My contribution began as a review of Susan Hiller’s THE PROVISIONAL TEXTURE OF REALITY: SELECTED TALKS AND TEXTS 1977-2007 (JRP Ringier, 2008), edited by Alexandra Kokoli. Particular in the context of much contemporary interest in text- based artistic practice and performance lectures, I was interested in Hiller’s insistence throughout the book that her talks and writings are not artistic work.
I wanted to unfold some of the implications and assumptions in this decision, one which seemed particularly curious in a practice unfolding through a challenging of existing boundaries and, often, a focus on written text of various kinds.
Some sense of the contradications involved can be seen by placing Hiller’s observation “If talking and thinking were sufficient, and working with ideas was enough, why make art?” alongside an explanation of her no-art thought and writing that can only conceive of them through metaphors of artistic process and production:
In a way, this is a collection of detours around the subject, circling in on it. It’s like a drawing, where the negative space is as important as the marks, and where individual marks don’t mean much on their own. In the process, I’ve found my lines of thought converging or overlapping to define a tentative shape that may represent a sighting or wish for something that will emerge more clearly in the future.
Re-reading the essay now I am also struck by how this relates to the book form. Hiller has made numerous book works throughout her career, but her practice has also remained relatively resistent to a satisfying monographic treatment.
Kokoli’s collection and, particularly, the earlier THINKING ABOUT ART: CONVERSATIONS WITH SUSAN HILLER edited by Barbara Einzig (Manchester University Press, 1996), remain, I think, the best book-based ways of approaching Hiller’s practice.
An indication of the essay’s stance and language can be seen in the following extract:
This essay, then, explores a reading where these conversations, statements, transcripts, notes, and written lectures are not separate from art-production, becoming more than a supplementary, ontological preoccupation. One consequence of such a “detoured reading” is to become unsure of the spatial metaphors and language by which an artistic practice is understood.
Texts acquire uncertain status, individually and as a whole. I suspect Hiller’s recurring preoccupations – including psychic phenomena and ethnography- may offer up different meanings and insights when the work she produces to explore them is not positioned on one side or the other of an art-not art divide.
Re-framed, too, are questions of what legitimizes these texts. Of course, Hiller’s status as an established artist prompts the invitations in response to which most of these texts are produced. Yet Hiller’s way of responding often evokes different kinds of knowledge: the artist working with questions arising from their own practice alongside a scholarly focus on context and historiography.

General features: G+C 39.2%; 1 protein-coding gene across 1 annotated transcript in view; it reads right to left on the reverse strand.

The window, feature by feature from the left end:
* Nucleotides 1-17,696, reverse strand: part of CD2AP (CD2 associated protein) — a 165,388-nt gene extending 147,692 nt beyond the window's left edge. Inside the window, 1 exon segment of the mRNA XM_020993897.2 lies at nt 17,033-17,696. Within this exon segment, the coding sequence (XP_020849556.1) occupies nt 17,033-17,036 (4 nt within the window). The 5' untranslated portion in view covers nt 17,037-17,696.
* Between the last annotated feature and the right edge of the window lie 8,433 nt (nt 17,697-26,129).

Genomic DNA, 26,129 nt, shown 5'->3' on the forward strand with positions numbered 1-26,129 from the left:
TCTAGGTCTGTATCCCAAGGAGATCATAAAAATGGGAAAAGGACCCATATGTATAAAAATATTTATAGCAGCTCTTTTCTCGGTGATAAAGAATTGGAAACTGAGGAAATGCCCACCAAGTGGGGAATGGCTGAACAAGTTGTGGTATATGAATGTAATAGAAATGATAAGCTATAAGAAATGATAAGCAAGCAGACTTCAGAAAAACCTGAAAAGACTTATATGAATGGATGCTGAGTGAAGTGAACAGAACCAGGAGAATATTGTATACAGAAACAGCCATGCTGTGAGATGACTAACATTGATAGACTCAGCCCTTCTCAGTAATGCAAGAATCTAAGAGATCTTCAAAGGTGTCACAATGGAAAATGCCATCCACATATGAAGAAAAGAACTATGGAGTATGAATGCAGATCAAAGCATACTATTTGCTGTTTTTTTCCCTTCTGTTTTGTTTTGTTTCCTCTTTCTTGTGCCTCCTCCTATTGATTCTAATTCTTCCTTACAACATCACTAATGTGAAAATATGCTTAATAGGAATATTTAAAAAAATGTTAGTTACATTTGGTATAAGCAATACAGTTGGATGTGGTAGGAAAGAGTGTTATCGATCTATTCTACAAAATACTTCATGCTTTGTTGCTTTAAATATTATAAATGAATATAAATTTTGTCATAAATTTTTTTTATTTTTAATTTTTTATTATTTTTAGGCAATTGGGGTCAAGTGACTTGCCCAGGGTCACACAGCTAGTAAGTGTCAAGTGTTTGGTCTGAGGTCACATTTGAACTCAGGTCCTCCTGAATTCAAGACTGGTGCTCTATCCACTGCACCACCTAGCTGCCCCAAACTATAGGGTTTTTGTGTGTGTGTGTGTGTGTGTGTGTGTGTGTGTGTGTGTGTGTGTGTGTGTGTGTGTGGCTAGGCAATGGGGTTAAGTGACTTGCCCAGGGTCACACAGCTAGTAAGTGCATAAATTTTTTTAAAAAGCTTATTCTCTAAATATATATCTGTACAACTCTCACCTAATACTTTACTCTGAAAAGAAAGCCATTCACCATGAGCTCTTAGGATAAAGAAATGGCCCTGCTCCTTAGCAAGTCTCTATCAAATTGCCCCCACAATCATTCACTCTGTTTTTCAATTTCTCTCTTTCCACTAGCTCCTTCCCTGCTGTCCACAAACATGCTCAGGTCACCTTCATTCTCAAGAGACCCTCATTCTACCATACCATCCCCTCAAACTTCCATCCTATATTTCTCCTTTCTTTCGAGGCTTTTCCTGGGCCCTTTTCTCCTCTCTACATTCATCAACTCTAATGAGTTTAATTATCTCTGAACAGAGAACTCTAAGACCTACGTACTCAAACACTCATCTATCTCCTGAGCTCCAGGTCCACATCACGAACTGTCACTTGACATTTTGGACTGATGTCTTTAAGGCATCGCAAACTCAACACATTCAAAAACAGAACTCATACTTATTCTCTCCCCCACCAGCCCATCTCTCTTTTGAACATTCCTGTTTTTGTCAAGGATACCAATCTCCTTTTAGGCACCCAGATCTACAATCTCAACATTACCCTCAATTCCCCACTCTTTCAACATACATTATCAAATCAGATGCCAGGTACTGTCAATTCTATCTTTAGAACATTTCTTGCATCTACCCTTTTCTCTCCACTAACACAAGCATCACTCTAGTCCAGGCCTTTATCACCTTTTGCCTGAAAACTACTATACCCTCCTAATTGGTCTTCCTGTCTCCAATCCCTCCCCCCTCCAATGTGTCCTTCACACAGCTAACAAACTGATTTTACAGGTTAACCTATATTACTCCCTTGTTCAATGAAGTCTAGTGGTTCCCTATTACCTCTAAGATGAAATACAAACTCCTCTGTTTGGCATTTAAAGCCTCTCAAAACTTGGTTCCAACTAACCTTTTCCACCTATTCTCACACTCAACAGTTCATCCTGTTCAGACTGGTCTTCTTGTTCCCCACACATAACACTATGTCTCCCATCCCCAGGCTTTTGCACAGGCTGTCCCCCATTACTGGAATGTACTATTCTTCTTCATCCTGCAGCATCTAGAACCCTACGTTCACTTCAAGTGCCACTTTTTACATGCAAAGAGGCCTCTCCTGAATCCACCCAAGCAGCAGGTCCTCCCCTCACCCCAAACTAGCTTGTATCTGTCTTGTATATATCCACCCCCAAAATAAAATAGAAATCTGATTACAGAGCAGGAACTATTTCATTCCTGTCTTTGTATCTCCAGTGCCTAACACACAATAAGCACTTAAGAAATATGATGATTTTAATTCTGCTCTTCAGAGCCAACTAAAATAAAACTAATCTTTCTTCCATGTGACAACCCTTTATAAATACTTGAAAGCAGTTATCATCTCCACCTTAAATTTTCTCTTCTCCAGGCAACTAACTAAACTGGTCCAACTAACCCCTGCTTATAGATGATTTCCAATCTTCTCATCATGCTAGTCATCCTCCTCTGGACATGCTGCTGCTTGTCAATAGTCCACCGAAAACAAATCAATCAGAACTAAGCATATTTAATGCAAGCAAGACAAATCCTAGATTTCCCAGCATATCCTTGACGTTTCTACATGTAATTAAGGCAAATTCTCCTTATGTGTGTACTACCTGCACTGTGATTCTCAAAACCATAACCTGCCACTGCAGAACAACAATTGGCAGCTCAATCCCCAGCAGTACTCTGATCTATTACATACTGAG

Does status accrued as the former legitmize reflections in the guise of the latter, or instigate a particular artist-scholar practice? Are we to gain reassurance from Hiller’s “former-anthroplogist” status? If, as Hiller would seem to prefer, we foreground a particularly artist-led perspective, then what does that mean for texts that are denied a position in Hiller’s catalogue of art production?
An initial strategy for thinking through these questions might be to think of Hiller as an oral storyteller. What links these texts – and differentiates them from the majority of her art production – is the direct physical presence and voice of Hiller herself, weaving variations on familiar themes, often – like the artist herself – known to their audience, with a meta-structure connecting (art) history with the individual (Hiller’s practice).
Note, too, that Hiller rarely strays from a conventional, expository prose style, with an absence throughout the book of the process notes, fragments, doodles, as well as unconventional grammatical or structural devices, that often figure in “artists’ writings”, both those construed as art works – Sue Tompkins’ texts, for example – or those positioned as in proximity to rather than being the art work – a non-definite distinction but one evident in recent art-writing journals such as The Mock and other superstitions and Material.
Fillip #11 features contributions from: Lawrence Rinder, Haris Epaminonda & Jacob Fabricius, Arni Haraldsson, Keith Bormuth, Alex Kitnick, Jamie Hilder, David Berridge, Michalis Pichler, Milena Tomic, Renato Rodrigues da Silva, Gabrielle Moser, Antonia Hirsch, Aaron Peck, Kim Dhillon, Kate Armstrong, Liz Park.